Paul wrote many of his epistles to the churches while locked up in a cramped prison cell — bound, despised, cut off from believers and seemingly from all ministry. Talk about painful conditions. Yet Paul never spoke of being a prisoner of his circumstances; instead, he called himself “a prisoner of Christ” (see Ephesians 3:1).
In his epistle to the Colossians, Paul stated his desire for all saints who suffer: “That you might be filled with the knowledge of his will in all wisdom and spiritual understanding; that you might walk worthy of the Lord unto all pleasing, being fruitful in every good work, and increasing in the knowledge of God; strengthened with all might, according to his glorious power, unto all patience and longsuffering with joyfulness” (Colossians 1:9–11).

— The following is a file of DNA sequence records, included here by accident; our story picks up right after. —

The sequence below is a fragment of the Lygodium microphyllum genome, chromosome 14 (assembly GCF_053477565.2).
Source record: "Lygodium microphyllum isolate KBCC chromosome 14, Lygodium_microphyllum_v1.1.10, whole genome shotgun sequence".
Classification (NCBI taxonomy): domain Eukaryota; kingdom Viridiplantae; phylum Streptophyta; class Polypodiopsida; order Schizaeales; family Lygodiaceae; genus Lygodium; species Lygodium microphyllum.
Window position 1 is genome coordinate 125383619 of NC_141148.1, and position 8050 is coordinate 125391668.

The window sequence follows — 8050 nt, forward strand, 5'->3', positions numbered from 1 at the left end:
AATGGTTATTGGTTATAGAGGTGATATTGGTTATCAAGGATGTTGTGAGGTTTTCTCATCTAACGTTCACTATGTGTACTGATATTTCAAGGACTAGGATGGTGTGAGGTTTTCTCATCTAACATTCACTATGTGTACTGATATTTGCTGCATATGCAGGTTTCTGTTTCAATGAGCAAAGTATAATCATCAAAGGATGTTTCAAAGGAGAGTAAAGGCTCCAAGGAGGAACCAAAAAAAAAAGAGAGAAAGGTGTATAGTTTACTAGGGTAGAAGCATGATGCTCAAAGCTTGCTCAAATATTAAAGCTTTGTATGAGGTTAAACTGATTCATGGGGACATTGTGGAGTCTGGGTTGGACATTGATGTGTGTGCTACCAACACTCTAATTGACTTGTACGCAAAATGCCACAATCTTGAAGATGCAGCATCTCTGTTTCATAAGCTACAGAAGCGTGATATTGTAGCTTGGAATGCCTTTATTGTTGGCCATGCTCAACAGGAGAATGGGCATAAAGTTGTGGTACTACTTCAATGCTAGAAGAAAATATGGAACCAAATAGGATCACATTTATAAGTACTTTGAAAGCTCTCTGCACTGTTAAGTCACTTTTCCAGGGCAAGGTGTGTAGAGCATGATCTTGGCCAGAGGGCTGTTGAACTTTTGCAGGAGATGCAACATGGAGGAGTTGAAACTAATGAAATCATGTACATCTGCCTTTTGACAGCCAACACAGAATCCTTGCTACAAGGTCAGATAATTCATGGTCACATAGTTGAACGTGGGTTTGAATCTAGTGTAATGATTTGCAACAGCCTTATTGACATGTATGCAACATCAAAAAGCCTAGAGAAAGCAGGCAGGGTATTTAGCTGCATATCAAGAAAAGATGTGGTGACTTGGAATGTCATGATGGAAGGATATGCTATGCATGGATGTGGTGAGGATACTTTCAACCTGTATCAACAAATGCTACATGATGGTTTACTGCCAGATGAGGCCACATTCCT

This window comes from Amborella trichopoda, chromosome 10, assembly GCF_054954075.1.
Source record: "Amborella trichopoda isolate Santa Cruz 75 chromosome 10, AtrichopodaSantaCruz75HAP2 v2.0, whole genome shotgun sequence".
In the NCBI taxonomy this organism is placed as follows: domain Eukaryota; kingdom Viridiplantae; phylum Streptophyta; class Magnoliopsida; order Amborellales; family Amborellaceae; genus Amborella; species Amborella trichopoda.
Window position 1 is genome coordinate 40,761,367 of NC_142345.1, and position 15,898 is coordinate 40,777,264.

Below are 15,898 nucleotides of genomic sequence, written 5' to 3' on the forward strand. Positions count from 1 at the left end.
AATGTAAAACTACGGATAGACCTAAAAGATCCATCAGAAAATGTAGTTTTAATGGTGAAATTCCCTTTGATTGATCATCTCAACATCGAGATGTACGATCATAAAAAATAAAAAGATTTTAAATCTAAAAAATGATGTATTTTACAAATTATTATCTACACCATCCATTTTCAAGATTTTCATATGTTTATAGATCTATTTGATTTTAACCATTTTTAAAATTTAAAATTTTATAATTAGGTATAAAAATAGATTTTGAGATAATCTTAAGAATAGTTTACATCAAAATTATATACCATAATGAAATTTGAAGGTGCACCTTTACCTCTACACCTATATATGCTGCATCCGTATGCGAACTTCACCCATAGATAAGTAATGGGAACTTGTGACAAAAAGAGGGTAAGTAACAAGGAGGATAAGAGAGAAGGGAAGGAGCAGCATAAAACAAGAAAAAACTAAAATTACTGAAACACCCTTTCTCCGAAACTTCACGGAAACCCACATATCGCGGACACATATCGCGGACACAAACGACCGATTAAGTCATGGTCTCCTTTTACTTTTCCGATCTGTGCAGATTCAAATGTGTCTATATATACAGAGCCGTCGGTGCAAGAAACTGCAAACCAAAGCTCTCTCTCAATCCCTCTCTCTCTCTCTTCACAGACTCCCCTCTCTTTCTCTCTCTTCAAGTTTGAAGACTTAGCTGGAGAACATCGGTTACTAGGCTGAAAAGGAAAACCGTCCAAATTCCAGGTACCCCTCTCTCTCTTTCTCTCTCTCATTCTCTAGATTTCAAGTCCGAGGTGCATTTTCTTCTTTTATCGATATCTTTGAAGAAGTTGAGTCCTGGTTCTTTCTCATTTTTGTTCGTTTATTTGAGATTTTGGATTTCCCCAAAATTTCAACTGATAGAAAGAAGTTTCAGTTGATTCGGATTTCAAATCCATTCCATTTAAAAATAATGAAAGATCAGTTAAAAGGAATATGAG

Amazingly, Paul’s words of hope and exhortation were a product of his longest imprisonment, probably in Caesarea. When Paul penned these words he had no hope of being released. As far as he knew, he would be there for years, possibly for the rest of his days. It is clear that he had made peace with his painful circumstances.
Nowhere in this letter do we find Paul questioning the Lord. The apostle had entered into a full spiritual understanding of God’s will and embraced his circumstances as the Lord’s will for his life at that moment. Therefore, Paul wrote triumphantly to the Colossians, “Oh, that you would come into this full spiritual understanding of God’s will for you.”
Can you imagine? Here was Paul in utter captivity, lacking freedom of any kind. Yet he spoke of “walking worthy of the Lord unto all pleasing to Him, being fruitful in every good work, increasing in the knowledge of the Lord.”